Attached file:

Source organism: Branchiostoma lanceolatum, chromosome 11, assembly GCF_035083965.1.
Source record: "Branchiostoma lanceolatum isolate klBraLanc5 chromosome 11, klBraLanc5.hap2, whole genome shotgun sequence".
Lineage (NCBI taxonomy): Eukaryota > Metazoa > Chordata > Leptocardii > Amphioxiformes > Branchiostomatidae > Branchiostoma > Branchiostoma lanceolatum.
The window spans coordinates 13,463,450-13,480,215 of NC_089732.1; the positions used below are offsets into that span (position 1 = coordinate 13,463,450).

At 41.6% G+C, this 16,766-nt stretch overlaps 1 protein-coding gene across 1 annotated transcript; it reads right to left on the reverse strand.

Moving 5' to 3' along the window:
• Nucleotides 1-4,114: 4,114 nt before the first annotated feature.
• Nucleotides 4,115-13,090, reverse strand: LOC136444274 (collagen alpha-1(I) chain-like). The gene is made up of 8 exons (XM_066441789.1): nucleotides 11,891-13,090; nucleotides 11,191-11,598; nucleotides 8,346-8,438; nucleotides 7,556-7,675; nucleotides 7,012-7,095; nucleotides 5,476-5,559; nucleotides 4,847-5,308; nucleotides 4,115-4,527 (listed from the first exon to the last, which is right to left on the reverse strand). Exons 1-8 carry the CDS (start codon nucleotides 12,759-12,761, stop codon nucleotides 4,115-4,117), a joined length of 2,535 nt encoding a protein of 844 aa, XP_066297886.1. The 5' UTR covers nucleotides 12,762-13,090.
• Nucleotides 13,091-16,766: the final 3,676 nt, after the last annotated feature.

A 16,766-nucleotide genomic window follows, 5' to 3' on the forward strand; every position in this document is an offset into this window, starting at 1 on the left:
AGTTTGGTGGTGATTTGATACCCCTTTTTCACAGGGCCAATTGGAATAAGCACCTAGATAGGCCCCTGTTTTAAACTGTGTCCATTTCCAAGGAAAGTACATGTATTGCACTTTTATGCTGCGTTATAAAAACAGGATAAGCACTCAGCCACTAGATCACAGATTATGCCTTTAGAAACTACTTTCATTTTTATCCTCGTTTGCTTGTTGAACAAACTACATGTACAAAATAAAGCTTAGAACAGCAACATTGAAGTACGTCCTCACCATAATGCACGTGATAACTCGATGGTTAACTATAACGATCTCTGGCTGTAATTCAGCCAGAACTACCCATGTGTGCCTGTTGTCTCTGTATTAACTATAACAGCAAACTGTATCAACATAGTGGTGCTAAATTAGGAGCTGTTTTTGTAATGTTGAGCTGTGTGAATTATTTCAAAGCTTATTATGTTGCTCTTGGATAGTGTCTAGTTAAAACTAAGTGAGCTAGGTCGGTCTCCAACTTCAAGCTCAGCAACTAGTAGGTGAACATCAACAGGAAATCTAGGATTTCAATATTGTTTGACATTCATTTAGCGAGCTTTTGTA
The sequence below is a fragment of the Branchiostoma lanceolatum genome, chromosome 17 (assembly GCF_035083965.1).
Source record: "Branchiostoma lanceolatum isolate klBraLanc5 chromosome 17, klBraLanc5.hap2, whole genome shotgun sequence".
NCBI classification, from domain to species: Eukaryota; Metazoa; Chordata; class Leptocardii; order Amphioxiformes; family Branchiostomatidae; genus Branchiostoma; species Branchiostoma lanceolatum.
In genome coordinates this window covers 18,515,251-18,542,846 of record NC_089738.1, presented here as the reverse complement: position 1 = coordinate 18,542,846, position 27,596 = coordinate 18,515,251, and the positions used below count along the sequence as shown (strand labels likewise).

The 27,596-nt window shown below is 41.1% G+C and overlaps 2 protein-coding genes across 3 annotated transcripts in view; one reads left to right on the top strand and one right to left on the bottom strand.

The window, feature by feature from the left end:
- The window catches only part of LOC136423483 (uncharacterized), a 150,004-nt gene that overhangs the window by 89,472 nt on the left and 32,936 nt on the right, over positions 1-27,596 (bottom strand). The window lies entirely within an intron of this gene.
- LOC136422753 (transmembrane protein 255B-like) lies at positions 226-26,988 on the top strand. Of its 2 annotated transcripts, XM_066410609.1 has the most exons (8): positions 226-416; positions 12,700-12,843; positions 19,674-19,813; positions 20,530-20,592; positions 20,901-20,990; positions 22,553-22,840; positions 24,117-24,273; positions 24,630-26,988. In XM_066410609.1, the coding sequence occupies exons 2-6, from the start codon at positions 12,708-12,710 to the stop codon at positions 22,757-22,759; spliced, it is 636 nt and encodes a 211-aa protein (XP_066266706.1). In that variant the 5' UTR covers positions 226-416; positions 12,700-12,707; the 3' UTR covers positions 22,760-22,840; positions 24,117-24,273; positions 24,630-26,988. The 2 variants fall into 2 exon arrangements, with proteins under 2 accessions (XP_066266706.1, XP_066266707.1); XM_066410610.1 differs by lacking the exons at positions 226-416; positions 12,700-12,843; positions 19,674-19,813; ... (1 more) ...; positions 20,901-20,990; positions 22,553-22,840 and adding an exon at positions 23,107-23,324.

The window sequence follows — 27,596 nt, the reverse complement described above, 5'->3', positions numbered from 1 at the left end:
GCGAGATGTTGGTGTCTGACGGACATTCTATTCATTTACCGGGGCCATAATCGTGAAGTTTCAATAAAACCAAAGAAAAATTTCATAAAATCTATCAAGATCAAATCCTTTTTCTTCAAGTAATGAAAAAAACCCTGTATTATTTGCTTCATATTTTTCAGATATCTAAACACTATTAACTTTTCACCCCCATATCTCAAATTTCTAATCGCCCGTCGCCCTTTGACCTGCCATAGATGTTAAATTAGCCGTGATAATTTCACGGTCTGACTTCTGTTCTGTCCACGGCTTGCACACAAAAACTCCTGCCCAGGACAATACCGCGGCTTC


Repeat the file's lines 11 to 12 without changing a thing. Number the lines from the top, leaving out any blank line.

AGTTTGGTGGTGATTTGATACCCCTTTTTCACAGGGCCAATTGGAATAAGCACCTAGATAGGCCCCTGTTTTAAACTGTGTCCATTTCCAAGGAAAGTACATGTATTGCACTTTTATGCTGCGTTATAAAAACAGGATAAGCACTCAGCCACTAGATCACAGATTATGCCTTTAGAAACTACTTTCATTTTTATCCTCGTTTGCTTGTTGAACAAACTACATGTACAAAATAAAGCTTAGAACAGCAACATTGAAGTACGTCCTCACCATAATGCACGTGATAACTCGATGGTTAACTATAACGATCTCTGGCTGTAATTCAGCCAGAACTACCCATGTGTGCCTGTTGTCTCTGTATTAACTATAACAGCAAACTGTATCAACATAGTGGTGCTAAATTAGGAGCTGTTTTTGTAATGTTGAGCTGTGTGAATTATTTCAAAGCTTATTATGTTGCTCTTGGATAGTGTCTAGTTAAAACTAAGTGAGCTAGGTCGGTCTCCAACTTCAAGCTCAGCAACTAGTAGGTGAACATCAACAGGAAATCTAGGATTTCAATATTGTTTGACATTCATTTAGCGAGCTTTTGTA
The sequence below is a fragment of the Branchiostoma lanceolatum genome, chromosome 17 (assembly GCF_035083965.1).